Haldol is the most commonly prescribed antipsychotic drug to treat schizophrenia. Abbott Laboratories is presently in the process of testing the safety and efficiency of a new drug, sertindole (Torrey 8). Nearly ten years ago the first studies of clozapine opened up a new line of medical research and it was hailed as a miracle drug. Unfortunately, a small percentage of patients on clozapine develop a blood condition known as agranulocytosis and have to stop taking the medication (Long). Agranulocytosis is a disorder noted by a massive reduction in the number of white blood cells which usually results in the occurance of infected ulcers on the skin and throat, intestinal tract, and other mucous membranes. Agranulocytosis may cause a bacterial infection to become fatal since white blood cells are an important defense against microorganisms (Chapman). A new medication, olanzapine, may be the next miracle drug on the market. Recent studies have shown that olanzapine offers many of the same benefits of clozapine but apparently without the side affects (Torrey 8-9).
Hospitalization is often necessary in cases of acute schizophrenia to ensure safety of the affected person, while also allowing initiation of medication under close supervision (Torrey 10-11). In milder cases, family therapy has been to be found helpful. With this type of therapy, family members learn to live with the person in an understanding and accepting manner (Chapman).
In the following excerpts from her life story, Esso Leete describes her 20-year battle with schizophrenia and her growing
acceptance of her illness. She has committed herself to leading the fullest life her disease will allow and to educating others
about mental illness. She's employed full time as a medical records transcriptionist at a hospital where she was once committed (Long).
"It has been 20 years since I first became mentally ill. As I approach 40, I find myself still struggling with the same symptoms, still crippled by the same fears and paranoia. I am haunted by an evasive picture of what my life could have been, whom I might have become, what I might have accomplished. My schizophrenia is a sad realization, a painful reality, that I live with every day.
Let me tell you a little about my history. I probably inherited a predisposition to mental illness; my uncle was diagnosed as having dementia praecox", an earlier term for schizophrenia. In my senior year of high school, I began to experience personality changes. I did not realize the significance of the changes at the time, and I think others denied them, but looking back I can see that they were the earliest signs of illness. I became increasingly withdrawn and sullen. I felt alienated and lonely and hated everyone. I felt as if there were a huge gap between me and the rest of the world; everybody seemed so distant from me.
I reluctantly went of to college, feeling alone and totally unprepared for life away from home. I was isolated and had no close friends. As time went on, I spoke to virtually no one. Increasingly during classes I found myself drawing pictures of Van Gogh and writing poetry. I forgot to eat and began sleeping in my clothes. Performing even the most routine activities, such as taking a shower, rarely even occurred to me.
Toward the end of my first semester, I had my first psychotic episode. I did not understand what was happening and was extremely frightened. The experience left me exhausted and confused, and I began hearing voices for the first time.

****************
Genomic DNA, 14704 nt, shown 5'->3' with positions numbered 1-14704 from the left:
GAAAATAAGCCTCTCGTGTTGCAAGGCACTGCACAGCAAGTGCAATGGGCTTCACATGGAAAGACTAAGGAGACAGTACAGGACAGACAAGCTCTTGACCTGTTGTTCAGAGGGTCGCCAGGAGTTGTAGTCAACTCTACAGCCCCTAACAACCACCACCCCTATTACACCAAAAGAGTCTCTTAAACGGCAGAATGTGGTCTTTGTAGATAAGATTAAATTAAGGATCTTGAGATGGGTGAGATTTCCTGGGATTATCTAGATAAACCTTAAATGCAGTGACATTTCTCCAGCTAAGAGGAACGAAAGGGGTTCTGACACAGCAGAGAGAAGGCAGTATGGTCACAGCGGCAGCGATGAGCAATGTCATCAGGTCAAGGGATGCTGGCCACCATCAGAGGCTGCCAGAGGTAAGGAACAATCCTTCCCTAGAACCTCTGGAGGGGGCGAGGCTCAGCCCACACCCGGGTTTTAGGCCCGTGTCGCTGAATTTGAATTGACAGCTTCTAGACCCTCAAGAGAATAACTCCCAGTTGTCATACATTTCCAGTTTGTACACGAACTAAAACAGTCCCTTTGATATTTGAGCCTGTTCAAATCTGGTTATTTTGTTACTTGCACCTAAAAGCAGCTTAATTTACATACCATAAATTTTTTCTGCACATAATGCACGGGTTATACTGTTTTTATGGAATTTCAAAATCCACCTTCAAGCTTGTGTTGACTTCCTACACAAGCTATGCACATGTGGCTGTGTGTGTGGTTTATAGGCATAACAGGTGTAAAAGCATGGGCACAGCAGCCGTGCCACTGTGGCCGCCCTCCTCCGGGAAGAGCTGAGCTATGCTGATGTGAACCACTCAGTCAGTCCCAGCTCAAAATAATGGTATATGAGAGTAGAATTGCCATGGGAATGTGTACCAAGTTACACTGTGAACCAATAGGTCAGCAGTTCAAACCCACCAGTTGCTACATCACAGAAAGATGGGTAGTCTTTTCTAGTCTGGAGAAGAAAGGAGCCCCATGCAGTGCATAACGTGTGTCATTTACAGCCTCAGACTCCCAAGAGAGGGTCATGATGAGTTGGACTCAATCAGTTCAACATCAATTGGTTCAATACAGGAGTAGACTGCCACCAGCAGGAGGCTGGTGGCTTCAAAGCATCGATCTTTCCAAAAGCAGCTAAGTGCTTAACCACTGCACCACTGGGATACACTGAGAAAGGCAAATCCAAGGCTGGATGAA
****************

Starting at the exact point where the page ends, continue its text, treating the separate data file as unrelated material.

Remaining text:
I was admitted to a psychiatric hospital, diagnosed as having schizophrenia, treated with medications and released after a few months.
During my late teens and early 20s, when my age demanded that I date and develop social skills, my illness required that I spend my adolescence on psychiatric wards. To this day I mourn the loss of those years.
It was not until much later that I made a conscious effort to develop a sense of control, realizing that I had the power to decide what form my life would take and who I would be.
For the next ten years, I did not require hospitalization. During that time, I was divorced from my first husband and married a community mental health center psychiatrist. Although I experienced some acute flare-ups of symptomatology during that period, I had no recurrence of persistent, disabling symptoms.
When more serious symptoms returned about ten years later, I denied their existence. Having discontinued medications years earlier and now withdrawing from other forms of support, I experienced more symptoms.
I decided to investigate a private psychiatric residential halfway house that one of the nurses at the hospital had told me about. I sought and gained admission to the program. Staff at this facility believed in my potential, and I began to develop confidence in myself.
I was now ready to take control of my life. My estranged second husband and I moved into an apartment together, and I threw myself into the task of finding employment. None of these steps were accomplished easily, but the pieces of my periodically disrupted life were coming back together.
Like those with other chronic illnesses, I know to expect good and bad times and to make the most of the good. I take my life very seriously and do as much as I can when I am feeling well, because I know that there will be bad times when I am likely to lose some of the ground I have gained. Professions and family members must help the ill person set realistic goals. I would entreat them not to be devastated by our illnesses and transmit this hopeless attitude to us. I would urge them never to lose hope, for we will not strive if we believe the effort is futile."
As one can see, schizophrenia is a highly disruptive disease that has no regard for who it affects. Researchers and mental health professionals are committing vast amounts of time and energy to finding its cause and refining its treatment. Health care and lost resources cost approximately $33 billion per year in the United States alone (Torrey 2). Organizations of schizophrenic patients and families across the country offer their members support and comfort. Schizophrenia doesn't affect one person-it affects whole families.
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Honig, Albert. The Awakening Nightmare. Rockaway: American Faculty Press, 1972.